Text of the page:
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					    Intelligence



Carolyn R. Fallahi, Ph. D.
Intelligence
   Why do we want to measure
    intelligence?
   What are some of the reasons we
    measure intelligence?
   If you had to construct an IQ test, what
    kinds of questions would it contain?
   What kinds of abilities do you think you’d
    want to test?
Alfred Binet
Theodore Simon
Jean Piaget
What is Intelligence?
Binet & Simon

   Binet and Simon were commissioned by
    the French government to ID kids who
    would benefit from receiving remedial
    education.
   Assessment: attention, perception,
    memory, numerical reasoning, verbal
    comprehension.
Vygotsky: Zone of Proximal
Development
David Wechsler
   Wechsler’s definition of intelligence: the
    global capacity of the individual to act
    purposefully, think rationally, and to deal
    effectively with his environment.
   Vocabulary scores – the subtest that
    correlates best with overall IQ tests
    scores.
David Wechsler
   “Intelligence is the
    aggregate or global
    capacity of the
    individual to act
    purposefully, to
    think rationally and
    to deal effectively
    with his
    environment.” 1944
The Wechsler Tests
   Wechsler Adult Intelligence Scale (WAIS-IV)
    and Wechsler Intelligence Scale for Children
    (WISC-IV).
   Greatly improved the normative process.
   Wechsler viewed intelligence as an effect
    rather than a cause; for example, non-
    intellective factors, such as personality,
    contribute to the development of each
    person’s intelligence.
Intelligence – Some important
topics.
   Mental Age versus Chronological Age.
   The issue of Intelligence Quotient (IQ)
    •   IQ = (mental age / chronological age) x 100
    •   If a 10 year old can answer questions of the same
        difficulty level as most 13 year olds, then IQ =
        (13/10) x100 = 130.
    •   Now using normative standards.
Intelligence Testing
     1. “One Score Tests”

   Stanford-Binet Intelligence Scale IV–
    Ages 2 through adult.
   Modern version – scores no longer
    reflect mental age. You’re now
    compared to others – representative
    sample used to obtain the distribution.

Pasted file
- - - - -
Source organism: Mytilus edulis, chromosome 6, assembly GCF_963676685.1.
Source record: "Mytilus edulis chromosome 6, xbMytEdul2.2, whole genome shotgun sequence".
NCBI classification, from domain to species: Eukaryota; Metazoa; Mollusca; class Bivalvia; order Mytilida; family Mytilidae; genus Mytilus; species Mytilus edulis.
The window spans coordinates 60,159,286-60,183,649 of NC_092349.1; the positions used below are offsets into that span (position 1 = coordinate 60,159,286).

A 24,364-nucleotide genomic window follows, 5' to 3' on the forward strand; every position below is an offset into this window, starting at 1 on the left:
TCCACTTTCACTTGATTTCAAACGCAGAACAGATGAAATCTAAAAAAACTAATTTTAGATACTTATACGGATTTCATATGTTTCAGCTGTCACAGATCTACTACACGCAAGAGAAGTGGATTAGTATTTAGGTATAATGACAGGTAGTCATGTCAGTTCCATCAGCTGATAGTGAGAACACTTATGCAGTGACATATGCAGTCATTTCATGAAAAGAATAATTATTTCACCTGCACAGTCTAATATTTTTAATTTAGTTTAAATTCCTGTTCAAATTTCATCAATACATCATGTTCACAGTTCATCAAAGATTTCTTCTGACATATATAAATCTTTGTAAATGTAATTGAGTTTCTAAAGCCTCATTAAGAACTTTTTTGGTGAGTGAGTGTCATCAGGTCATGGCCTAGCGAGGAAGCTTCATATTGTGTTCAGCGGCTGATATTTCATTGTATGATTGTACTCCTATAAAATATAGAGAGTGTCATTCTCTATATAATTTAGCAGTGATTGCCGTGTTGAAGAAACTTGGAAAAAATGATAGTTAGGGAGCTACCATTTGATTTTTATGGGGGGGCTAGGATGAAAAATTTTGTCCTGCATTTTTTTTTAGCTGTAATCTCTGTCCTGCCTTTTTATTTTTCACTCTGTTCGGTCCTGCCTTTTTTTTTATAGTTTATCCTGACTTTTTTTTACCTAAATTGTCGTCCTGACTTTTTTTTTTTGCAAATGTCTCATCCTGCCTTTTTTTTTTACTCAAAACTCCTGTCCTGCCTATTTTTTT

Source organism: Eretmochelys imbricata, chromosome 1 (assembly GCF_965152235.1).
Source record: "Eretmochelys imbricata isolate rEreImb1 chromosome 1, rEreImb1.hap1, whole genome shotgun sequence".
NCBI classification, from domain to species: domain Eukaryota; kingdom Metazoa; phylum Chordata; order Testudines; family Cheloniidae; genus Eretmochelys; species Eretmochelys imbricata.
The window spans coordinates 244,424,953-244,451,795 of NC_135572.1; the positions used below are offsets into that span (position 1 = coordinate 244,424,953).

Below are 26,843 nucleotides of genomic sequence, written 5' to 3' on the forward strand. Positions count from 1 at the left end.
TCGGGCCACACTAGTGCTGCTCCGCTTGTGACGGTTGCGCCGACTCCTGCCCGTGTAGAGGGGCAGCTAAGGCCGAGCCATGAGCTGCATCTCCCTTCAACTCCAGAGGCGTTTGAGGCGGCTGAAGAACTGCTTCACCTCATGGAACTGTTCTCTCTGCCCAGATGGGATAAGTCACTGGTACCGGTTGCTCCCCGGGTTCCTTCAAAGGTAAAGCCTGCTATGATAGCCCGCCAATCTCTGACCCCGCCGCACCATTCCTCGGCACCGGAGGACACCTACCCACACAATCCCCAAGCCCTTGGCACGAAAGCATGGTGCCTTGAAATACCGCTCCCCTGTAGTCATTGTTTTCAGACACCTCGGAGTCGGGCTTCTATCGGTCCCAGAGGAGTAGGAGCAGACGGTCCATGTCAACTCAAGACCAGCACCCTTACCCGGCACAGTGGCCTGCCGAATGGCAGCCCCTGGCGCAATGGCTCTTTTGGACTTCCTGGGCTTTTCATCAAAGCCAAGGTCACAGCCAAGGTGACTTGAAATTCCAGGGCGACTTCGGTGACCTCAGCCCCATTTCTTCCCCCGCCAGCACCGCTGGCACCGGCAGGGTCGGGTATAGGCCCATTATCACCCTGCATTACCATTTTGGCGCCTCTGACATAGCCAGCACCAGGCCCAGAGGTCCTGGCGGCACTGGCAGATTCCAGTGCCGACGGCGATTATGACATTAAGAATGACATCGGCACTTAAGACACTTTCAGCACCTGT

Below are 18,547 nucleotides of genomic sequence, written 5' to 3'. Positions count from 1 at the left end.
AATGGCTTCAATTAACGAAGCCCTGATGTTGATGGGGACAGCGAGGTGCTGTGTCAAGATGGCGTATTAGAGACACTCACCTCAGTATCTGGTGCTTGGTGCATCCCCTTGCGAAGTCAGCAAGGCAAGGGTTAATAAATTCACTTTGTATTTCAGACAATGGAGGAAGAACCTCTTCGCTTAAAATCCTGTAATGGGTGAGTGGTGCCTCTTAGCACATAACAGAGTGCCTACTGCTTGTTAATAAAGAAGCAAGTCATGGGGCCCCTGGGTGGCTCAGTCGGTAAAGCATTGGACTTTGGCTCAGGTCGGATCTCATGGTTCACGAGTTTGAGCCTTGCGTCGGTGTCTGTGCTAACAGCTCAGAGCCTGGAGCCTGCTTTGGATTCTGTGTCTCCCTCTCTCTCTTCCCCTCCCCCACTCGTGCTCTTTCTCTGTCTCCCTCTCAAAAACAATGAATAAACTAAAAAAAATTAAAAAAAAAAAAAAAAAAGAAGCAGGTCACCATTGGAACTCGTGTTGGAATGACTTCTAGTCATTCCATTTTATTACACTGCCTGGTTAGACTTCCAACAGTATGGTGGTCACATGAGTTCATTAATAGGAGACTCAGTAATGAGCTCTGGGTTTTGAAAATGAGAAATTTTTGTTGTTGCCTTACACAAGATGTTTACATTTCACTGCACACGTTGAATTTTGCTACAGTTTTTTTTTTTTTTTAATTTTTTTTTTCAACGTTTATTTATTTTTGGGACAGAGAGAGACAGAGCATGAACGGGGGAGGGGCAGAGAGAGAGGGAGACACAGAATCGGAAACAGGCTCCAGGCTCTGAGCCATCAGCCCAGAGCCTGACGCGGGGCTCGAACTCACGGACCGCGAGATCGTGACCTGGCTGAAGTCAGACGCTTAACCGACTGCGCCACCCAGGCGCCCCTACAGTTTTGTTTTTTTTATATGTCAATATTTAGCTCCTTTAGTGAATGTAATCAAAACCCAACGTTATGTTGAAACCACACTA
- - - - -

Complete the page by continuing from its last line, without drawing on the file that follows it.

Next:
   Links to Cattell-Horn’s theory.
   Greater differentiation of abilities.
Wechsler Tests

   4-6.5 years – Wechsler Preschool and
    primary scale of Intelligence – IV.
   Wechsler Adult Intelligence Scale – IV
    (16 and older).
   Wechsler Memory Scale (WMS-IV).
Wechsler Tests – WAIS-IV
   Updated in 2008. Why? Flynn Effect
   WAIS-IV: 11 subtests, 3 supplementary
    scales.
   Full scale IQ (FSIQ) or g.
   GAI = General Ability Index = 6 subtests
    that comprise Verbal Comprehension
    Index & Perceptual Reasoning Scale.
Intelligence Testing
Important Issue: Standardization

   Standardization: What does this mean?
    • Lots of people take the test to make sure it’s
        reliable and valid.
    •   Cultural Bias of tests – many have argued
        that tests were written for white middle class
        children and they were standardized in that
        population.
    •   Now – Stanford – Binet & WAIS tests have
        been standardized via diverse populations but
        still….
The Normal Curve
The normal curve
   Describe
    • Show IQ scores for the WAIS-IV.
    • 130 and above very superior
    • 120-129 Superior
    • 110-119 High average
    • 90-109 Average
    • 80-89 Low Average
    • 70-79 Borderline
    • 69 and below – Extremely low
WAIS-IV test now measures:
   Verbal                  Working Memory
    comprehension            Index
    Index                   Processing Speed
   Perceptual
    Organization Index
Verbal comprehension Index
   Verbally acquired          Requires
    knowledge and               understanding of
    verbal reasoning            words, similarities,
   Stored knowledge            knowledge of social
   Oral expression             situations, etc.
   General verbal skills
Perceptual Organization Index
   Visual perception      Comfort with new
   Organization and        and unexpected
    reasoning               situations
   Visual-motor           Ability to understand
    coordination            a problem
   Nonverbal
    reasoning
   Fluid reasoning
Working Memory Index
   Measures the ability       Arithmetic skills,
    to temporarily retain       reading ability,
    information in              verbal fluency
    memory and                 Problem-solving
    manipulate                 Higher-order